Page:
Under Jewish law, the traditional wedding ceremony process starts with the signing of the ketubah (Hebrew for “written thing”), which is the marriage contract.
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While friends, family and those co-workers you had to invite start shuffling into the reception area to chow down on the hors d'oeuvres, the groom and two male witnesses head to a private room and review the ketubah with the rabbi.
The ketubah is traditionally written in Talmudic-era Aramaic. More modern versions can be written in Hebrew, English or other languages. As the groom is unlikely to be fluent in Aramaic, the rabbi will read the ketubah aloud and explain what it stipulates.
The ketubah details the groom's responsibilities toward his future wife after marriage. These will include a roof over her head, clothes on her back, food on her plate and sex. (The Mishna goes on to stipulate exactly how much sex based on the husband’s occupation – if you are going to marry a Jewish camel driver, you should really look at the details in Ketubot 5:5).
The ketubah also states how much the husband must pay if he decides to divorce without cause, though nowadays this is hardly enforced.
Most Jews don't live in Israel, and therefore divorce through civil courts. Even if they choose a foreign rabbinical court, it is rare for the amount set in the ketubah to actually be paid, because of negotiations and legal maneuvering. In Israel a divorce may take place in either a rabbinical court or a civil court; the payment stated by the ketubah is ignored by the civil court, and in the religious one, the same maneuvering takes place.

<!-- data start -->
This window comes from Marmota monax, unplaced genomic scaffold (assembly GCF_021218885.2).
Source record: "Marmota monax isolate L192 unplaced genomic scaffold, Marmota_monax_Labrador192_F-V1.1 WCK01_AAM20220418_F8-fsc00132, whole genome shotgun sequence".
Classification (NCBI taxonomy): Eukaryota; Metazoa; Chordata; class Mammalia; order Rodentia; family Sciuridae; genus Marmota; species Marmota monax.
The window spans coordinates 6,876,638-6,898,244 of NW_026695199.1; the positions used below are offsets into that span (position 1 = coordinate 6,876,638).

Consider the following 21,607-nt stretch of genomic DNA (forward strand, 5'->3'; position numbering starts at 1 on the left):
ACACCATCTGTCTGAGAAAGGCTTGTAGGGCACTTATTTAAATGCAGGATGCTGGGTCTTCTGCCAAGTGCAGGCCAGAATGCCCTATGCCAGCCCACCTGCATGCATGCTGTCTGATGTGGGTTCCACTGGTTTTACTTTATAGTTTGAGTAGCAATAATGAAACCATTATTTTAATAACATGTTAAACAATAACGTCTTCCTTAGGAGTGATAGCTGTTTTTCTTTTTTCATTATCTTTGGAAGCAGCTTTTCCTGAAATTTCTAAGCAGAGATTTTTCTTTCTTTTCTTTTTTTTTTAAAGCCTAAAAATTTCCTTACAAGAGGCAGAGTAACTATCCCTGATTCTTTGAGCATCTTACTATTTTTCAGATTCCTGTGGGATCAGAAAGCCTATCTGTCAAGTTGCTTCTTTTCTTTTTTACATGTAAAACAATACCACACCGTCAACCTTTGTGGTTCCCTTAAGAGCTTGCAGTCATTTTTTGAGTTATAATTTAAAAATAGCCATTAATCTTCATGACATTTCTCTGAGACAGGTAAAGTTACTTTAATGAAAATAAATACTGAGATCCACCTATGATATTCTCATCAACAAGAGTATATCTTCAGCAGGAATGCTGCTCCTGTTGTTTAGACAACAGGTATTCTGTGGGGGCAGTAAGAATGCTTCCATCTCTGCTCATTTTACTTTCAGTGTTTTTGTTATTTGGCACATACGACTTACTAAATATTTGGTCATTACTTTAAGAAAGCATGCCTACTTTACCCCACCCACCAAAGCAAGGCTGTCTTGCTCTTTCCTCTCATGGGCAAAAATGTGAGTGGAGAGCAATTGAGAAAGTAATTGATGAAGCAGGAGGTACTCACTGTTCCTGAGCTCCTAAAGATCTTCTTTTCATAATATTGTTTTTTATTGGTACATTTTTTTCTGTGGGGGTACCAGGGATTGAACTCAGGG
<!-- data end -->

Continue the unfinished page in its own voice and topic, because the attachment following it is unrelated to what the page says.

While the ketubah does follow a formula, it is customarily drawn up prior to the wedding and its details have to be filled in by the rabbi – the names of the bride and groom, the date, and location of the wedding, as well as the abovementioned sum to be paid during divorce.
In order for the contract to be binding, an item of property must change hands (so that the groom cannot argue later that the contract had been only theoretical). At this point the groom gives something “of value,” usually a pen or a handkerchief, to the rabbi, at least symbolically. After seeing the property transfer hands, the witnesses and groom then sign the ketubah.
In more progressive streams of Judaism, alternative versions of a ketubah may be used, including those that stipulate the responsibilities of husband and wife to one another on an egalitarian footing. In this case, the bride also signs the contract.